Sure enough, Steven checks in this week with his summary of this year's CES. Not only that, but he tackles the newly mentioned Sony eReader that various comics sites/folks (including myself) have keyed in on. Which is great, cause he's got a hands-on view of the device and speculation for it's role. Check it out (from the column):
Frankly, it's great. About the height and width of a medium-sized trade paperback (roughly two thirds the size of a comic book), a third of an inch thick, about 9 oz. Good screen, non-reflective with no backlight, so it imitates a printed page almost perfectly. The screen in crisp, no blur, and type can be adjusted to four sizes. It's not a game unit, it's strictly for reading, under normal reading circumstances. It has very few controls, but it has two sets of them to accommodate different ways people have of handling books. Power consumption is minimal, and it uses power only when turning pages (i.e., rewriting the screen) with a single battery charge having an estimated 10,000 page life. One fairly long book will easily fit into about one megabyte of memory, so a one gigabyte stick of memory can hold roughly 1000 books: whole libraries.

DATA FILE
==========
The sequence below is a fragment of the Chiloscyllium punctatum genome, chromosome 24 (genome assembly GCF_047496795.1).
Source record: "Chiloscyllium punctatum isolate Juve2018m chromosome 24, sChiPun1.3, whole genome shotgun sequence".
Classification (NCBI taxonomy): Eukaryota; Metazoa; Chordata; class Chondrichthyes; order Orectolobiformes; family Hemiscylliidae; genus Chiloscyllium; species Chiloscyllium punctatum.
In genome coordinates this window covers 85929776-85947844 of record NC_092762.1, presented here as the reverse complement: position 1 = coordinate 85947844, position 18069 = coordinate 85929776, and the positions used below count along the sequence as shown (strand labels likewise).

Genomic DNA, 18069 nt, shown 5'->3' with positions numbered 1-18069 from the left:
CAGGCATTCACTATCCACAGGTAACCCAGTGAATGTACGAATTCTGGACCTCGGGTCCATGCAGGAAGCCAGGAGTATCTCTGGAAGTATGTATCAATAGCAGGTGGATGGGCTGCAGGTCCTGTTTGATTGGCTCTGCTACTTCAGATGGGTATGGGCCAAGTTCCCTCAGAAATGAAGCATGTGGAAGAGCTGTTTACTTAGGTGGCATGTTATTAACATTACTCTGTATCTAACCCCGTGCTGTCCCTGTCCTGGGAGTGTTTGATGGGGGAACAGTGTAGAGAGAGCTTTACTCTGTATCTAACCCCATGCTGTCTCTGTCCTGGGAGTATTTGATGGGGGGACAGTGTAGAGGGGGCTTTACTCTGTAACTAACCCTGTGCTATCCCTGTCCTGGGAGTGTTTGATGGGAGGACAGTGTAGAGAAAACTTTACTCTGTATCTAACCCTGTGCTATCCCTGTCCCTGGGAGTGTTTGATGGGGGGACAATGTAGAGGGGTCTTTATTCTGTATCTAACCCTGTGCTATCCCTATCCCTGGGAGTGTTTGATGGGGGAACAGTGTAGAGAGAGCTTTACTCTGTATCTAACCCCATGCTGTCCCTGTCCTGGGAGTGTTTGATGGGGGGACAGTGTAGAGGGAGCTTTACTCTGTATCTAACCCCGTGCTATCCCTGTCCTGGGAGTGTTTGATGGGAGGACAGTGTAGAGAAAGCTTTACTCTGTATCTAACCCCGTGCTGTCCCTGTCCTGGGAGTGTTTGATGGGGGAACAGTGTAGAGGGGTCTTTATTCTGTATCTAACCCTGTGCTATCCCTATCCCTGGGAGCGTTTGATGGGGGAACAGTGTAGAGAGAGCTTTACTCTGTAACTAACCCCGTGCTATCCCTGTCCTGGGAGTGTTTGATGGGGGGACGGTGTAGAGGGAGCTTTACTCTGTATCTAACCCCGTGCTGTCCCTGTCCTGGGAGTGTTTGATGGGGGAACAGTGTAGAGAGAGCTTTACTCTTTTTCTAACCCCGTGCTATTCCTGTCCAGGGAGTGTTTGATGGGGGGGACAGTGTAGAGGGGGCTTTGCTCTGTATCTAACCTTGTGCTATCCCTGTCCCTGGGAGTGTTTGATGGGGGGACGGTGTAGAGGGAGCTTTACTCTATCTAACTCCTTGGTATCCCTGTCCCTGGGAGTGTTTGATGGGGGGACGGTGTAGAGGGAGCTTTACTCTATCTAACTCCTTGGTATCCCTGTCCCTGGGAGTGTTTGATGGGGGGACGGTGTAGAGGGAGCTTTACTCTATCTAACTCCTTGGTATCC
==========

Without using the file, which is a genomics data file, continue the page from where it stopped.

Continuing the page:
I liked it, but I doubt it'll revolutionize either the book or comics business, though Sony's clearly banking on it. They've obviously built it to be the iPod of books, with similar thinking behind it, and that's its flaw. Everything's proprietary, a system designed to make the originating company money on all ends.
and be sure and check out the rest of his thoughts on the device, and his column HERE
Key thing I didn't realize/think of, is that it's black and white only disply. That coupled with the proprietary technology/software and it sounds like the perfect digital comic reader is still pending... but perhaps closer at hand!